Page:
Here’s a familiar idea — in 1820 an enterprising Englishman advertised “an establishment where persons of all classes who are anxious to sweeten life by repairing to the altar of Hymen, have an opportunity of meeting with proper partners.” If you were seeking a mate you’d sign up by a paying a fee according to your desirability; the handbill gives these rather blunt examples:


1st Class. I am twenty years of age, heiress to an estate in the county of Essex of the value of 30,000l., well educated, and of domestic habits; of an agreeable, lively disposition, and genteel figure. Religion that of my future husband.
2nd Class. I am thirty years of age, a widow, in the grocery line in London — have children; of middle stature, full made, fair complexion and hair, temper agreeable, worth 3,000l.
3rd Class. I am tall and thin, a little lame in the hip, of a lively disposition, conversible, twenty years of age, live with my father, who, if I marry with his consent, will give me 1,000l.
4th Class. I am twenty years of age; mild disposition and manners; allowed to be personable.
5th Class. I am sixty years of age; income limited; active, and rather agreeable.


1st Class. A young gentleman with dark eyes and hair; stout made; well educated; have an estate of 500l. per annum in the county of Kent; besides 10,000l. in three per cent. consolidated annuities; am of an affable disposition, and very affectionate.
2nd Class. I am forty years of age, tall and slender, fair complexion and hair, well tempered and of sober habits, have a situation in the Excise, of 300l. per annum, and a small estate in Wales of the annual value of 150l.
3rd Class. A tradesman in the city of Bristol, in a ready-money business, turning 150l. per week at a profit of 10 per cent., pretty well tempered, lively, and fond of home.
4th Class. I am fifty-eight years of age; a widower, without encumbrance; retired from business upon a small income ; healthy constitution; and of domestic habits.
5th Class. I am twenty-five years of age; a mechanic of sober habits; industrious, and of respectable connections.

“The subscribers are to be furnished with a list of descriptions, and when one occurs likely to suit, the parties may correspond; and if mutually approved, the interview may be afterwards arranged.”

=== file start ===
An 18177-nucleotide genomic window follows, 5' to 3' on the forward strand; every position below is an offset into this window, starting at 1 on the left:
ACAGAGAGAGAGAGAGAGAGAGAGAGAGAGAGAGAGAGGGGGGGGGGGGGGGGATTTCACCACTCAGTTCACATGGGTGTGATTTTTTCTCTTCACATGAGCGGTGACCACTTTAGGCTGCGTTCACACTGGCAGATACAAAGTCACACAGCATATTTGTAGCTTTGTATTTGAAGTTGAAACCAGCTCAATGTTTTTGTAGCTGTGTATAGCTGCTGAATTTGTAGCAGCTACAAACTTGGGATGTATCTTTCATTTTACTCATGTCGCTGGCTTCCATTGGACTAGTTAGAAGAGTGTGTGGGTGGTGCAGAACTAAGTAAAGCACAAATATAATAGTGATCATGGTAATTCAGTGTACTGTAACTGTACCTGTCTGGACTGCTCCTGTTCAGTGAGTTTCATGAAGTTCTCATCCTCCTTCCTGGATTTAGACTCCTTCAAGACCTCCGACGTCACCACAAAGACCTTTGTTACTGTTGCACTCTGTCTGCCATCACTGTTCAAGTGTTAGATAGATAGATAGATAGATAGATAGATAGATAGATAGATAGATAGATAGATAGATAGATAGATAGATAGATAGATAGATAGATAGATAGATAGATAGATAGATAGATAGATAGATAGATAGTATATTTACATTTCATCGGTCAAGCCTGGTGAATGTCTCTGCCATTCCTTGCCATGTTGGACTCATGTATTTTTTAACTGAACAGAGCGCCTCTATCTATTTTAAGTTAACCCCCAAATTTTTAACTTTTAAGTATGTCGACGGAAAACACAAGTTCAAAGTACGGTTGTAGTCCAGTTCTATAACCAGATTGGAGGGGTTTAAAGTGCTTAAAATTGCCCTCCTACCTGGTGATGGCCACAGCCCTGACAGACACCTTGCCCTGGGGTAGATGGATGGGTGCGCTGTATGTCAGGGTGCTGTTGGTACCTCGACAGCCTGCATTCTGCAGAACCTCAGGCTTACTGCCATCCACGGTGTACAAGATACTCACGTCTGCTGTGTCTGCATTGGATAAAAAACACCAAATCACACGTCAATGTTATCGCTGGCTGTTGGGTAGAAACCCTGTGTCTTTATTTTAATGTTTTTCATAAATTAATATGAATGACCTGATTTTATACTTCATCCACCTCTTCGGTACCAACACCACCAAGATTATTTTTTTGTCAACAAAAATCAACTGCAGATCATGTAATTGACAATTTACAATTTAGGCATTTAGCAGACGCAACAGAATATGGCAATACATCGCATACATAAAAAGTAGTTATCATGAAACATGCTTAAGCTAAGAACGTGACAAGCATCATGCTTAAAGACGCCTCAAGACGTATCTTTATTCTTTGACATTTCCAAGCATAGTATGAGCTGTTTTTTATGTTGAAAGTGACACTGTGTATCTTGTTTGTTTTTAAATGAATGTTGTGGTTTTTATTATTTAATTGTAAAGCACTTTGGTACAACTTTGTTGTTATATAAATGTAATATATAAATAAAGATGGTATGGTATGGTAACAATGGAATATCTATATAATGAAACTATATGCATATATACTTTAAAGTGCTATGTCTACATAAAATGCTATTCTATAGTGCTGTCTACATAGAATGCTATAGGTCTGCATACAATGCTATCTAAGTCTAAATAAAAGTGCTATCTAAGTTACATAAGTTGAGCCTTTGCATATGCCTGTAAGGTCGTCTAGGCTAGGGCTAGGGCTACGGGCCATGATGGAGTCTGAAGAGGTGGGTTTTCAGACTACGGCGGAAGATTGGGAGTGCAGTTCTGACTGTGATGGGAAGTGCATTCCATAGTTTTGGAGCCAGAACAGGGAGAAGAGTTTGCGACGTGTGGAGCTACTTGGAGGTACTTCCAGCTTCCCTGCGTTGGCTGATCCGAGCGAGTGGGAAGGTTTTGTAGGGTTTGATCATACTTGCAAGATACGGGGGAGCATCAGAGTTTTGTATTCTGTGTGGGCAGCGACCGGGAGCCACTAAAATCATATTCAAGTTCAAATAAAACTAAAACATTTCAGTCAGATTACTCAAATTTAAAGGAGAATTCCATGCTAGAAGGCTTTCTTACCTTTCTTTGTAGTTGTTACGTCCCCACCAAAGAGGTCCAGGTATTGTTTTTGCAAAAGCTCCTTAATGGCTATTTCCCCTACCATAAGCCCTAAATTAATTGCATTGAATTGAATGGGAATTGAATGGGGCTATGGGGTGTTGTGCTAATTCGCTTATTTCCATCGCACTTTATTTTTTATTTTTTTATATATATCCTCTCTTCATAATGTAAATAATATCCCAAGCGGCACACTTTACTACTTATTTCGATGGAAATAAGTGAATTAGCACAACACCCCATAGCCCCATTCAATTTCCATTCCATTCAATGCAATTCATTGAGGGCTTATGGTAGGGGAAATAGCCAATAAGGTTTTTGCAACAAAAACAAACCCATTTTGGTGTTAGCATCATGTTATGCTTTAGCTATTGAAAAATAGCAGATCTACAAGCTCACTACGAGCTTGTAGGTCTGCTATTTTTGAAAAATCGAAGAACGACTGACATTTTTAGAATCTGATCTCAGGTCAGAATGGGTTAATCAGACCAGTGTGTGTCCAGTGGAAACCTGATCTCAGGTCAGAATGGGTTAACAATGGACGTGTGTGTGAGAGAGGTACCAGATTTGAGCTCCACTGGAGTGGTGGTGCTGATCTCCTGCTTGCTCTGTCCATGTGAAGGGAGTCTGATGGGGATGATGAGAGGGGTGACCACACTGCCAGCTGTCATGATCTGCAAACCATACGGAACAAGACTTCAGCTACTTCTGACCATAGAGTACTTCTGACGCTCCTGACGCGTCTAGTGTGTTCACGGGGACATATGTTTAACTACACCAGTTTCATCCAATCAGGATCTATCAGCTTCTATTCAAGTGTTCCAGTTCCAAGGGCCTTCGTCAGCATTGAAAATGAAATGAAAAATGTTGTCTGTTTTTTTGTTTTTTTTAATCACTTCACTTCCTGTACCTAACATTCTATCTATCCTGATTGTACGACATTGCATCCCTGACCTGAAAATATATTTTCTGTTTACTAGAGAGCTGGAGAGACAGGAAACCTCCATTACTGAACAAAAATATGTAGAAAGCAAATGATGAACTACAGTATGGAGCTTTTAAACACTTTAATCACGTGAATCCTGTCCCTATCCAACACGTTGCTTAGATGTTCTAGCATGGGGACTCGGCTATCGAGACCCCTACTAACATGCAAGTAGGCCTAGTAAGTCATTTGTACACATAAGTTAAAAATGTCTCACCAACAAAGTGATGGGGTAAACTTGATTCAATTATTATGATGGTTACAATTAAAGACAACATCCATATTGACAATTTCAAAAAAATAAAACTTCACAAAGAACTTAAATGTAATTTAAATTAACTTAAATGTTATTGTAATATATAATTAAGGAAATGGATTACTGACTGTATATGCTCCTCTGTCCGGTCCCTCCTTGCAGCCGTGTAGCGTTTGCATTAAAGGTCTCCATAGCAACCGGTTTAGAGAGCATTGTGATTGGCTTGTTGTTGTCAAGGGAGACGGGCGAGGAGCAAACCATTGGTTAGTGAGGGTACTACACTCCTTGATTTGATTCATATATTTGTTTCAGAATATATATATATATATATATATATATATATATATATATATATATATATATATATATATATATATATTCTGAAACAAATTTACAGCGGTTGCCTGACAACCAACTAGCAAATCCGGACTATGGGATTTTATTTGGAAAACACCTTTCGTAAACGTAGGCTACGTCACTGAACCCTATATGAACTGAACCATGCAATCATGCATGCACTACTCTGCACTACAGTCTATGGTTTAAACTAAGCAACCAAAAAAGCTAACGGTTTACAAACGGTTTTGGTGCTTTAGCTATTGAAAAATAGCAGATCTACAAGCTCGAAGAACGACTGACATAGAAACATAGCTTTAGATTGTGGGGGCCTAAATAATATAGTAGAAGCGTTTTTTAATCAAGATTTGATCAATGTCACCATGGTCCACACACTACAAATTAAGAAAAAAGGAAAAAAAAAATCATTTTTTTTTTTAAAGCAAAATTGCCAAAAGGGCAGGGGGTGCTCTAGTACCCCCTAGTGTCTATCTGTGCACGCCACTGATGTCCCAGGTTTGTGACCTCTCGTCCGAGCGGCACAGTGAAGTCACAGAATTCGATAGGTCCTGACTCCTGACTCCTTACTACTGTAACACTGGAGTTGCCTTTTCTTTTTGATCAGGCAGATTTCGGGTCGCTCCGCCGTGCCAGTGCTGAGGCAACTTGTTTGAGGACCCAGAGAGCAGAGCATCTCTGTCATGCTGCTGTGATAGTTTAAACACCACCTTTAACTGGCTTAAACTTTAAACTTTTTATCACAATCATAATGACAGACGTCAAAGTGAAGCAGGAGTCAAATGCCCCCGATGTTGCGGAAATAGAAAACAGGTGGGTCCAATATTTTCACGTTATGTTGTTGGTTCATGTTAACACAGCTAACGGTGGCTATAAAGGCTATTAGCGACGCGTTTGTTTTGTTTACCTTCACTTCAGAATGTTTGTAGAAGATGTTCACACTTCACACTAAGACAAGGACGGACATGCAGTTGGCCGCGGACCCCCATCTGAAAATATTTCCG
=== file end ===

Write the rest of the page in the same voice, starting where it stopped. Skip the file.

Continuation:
I can’t tell how well it succeeded. “It is presumed that the public will not find any difficulty in describing themselves; if they should, they will have the assistance of the managers, who will be in attendance at the office, No. 5, Great St. Helens, Bishopsgate Street, on Mondays, Wednesdays, and Fridays, between the hours of eleven and three o’clock. — Please to inquire for Mr. Jameson, up one pair of stairs. All letters to be post paid.”

(From Henry Sampson, A History of Advertising from the Earliest Times, 1875.)

Opting Out

On New Year’s Eve 1819, 33-year-old London tea dealer Elton Hamond committed suicide. A man found guilty of deliberate self-murder would forfeit his estate, so Hamond composed this plea:

To the Coroner and the Gentlemen who will sit on my Body.

Norwood, 31st December, 1819.


To the charge of self-murder I plead not guilty. For there is no guilt in what I have done. Self-murder is a contradiction in terms. If the King who retires from his throne is guilty of high treason; if the man who takes money out of his own coffers and spends it is a thief; if he who burns his own hayrick is guilty of arson; or he who scourges himself of assault and battery, then he who throws up his own life may be guilty of murder, — if not, not.

If anything is a man’s own, it is surely his life. Far, however, be it from me to say that a man may do as he pleases with his own. Of all that he has he is a steward. Kingdoms, money, harvests, are held in trust, and so, but I think less strictly, is life itself. Life is rather the stewardship than the talent. The King who resigns his crown to one less fit to rule is guilty, though not of high treason; the spendthrift is guilty, though not of theft; the wanton burner of his hayrick is guilty, though not of arson; the suicide who could have performed the duties of his station is perhaps guilty, though not of murder, not of felony. They are all guilty of neglect of duty, and all, except the suicide, of breach of trust. But I cannot perform the duties of my station. He who wastes his life in idleness is guilty of a breach of trust; he who puts an end to it resigns his trust, — a trust that was forced upon him, — a trust which I never accepted, and probably never would have accepted. Is this felony? I smile at the ridiculous supposition. How we came by the foolish law which considers suicide as felony I don’t know; I find no warrant for it in Philosophy or Scripture. It is worthy of the times when heresy and apostacy were capital offences; when offences were tried by battle, ordeal, or expurgation; when the fine for slaying a man was so many shillings, and that for slaying an ass a few more or less.